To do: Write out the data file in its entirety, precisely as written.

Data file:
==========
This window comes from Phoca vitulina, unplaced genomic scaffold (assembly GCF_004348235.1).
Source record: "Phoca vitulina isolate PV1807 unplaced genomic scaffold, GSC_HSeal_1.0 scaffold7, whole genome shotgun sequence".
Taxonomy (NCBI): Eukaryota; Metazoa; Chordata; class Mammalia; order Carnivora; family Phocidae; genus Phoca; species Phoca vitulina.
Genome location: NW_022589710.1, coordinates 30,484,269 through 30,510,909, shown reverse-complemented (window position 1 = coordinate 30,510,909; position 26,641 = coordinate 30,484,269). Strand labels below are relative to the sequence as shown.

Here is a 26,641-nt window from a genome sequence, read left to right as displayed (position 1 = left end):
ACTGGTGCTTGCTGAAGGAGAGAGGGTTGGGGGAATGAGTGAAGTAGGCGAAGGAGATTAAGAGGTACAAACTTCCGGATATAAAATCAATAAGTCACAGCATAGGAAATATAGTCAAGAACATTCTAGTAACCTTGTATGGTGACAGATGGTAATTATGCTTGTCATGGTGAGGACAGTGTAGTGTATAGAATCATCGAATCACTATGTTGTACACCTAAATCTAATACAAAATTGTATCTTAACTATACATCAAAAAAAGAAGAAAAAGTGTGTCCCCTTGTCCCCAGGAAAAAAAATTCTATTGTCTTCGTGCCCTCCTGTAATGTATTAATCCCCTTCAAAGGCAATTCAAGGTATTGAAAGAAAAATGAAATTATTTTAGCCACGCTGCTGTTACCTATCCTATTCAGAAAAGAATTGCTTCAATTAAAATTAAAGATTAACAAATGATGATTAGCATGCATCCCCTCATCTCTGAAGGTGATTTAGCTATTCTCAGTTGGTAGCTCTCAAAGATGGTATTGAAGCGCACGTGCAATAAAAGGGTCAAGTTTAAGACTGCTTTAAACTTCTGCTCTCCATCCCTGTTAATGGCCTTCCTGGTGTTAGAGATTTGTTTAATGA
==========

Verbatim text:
This window comes from Phoca vitulina, unplaced genomic scaffold (assembly GCF_004348235.1).
Source record: "Phoca vitulina isolate PV1807 unplaced genomic scaffold, GSC_HSeal_1.0 scaffold7, whole genome shotgun sequence".
Taxonomy (NCBI): Eukaryota; Metazoa; Chordata; class Mammalia; order Carnivora; family Phocidae; genus Phoca; species Phoca vitulina.
Genome location: NW_022589710.1, coordinates 30,484,269 through 30,510,909, shown reverse-complemented (window position 1 = coordinate 30,510,909; position 26,641 = coordinate 30,484,269). Strand labels below are relative to the sequence as shown.

Here is a 26,641-nt window from a genome sequence, read left to right as displayed (position 1 = left end):
ACTGGTGCTTGCTGAAGGAGAGAGGGTTGGGGGAATGAGTGAAGTAGGCGAAGGAGATTAAGAGGTACAAACTTCCGGATATAAAATCAATAAGTCACAGCATAGGAAATATAGTCAAGAACATTCTAGTAACCTTGTATGGTGACAGATGGTAATTATGCTTGTCATGGTGAGGACAGTGTAGTGTATAGAATCATCGAATCACTATGTTGTACACCTAAATCTAATACAAAATTGTATCTTAACTATACATCAAAAAAAGAAGAAAAAGTGTGTCCCCTTGTCCCCAGGAAAAAAAATTCTATTGTCTTCGTGCCCTCCTGTAATGTATTAATCCCCTTCAAAGGCAATTCAAGGTATTGAAAGAAAAATGAAATTATTTTAGCCACGCTGCTGTTACCTATCCTATTCAGAAAAGAATTGCTTCAATTAAAATTAAAGATTAACAAATGATGATTAGCATGCATCCCCTCATCTCTGAAGGTGATTTAGCTATTCTCAGTTGGTAGCTCTCAAAGATGGTATTGAAGCGCACGTGCAATAAAAGGGTCAAGTTTAAGACTGCTTTAAACTTCTGCTCTCCATCCCTGTTAATGGCCTTCCTGGTGTTAGAGATTTGTTTAATGA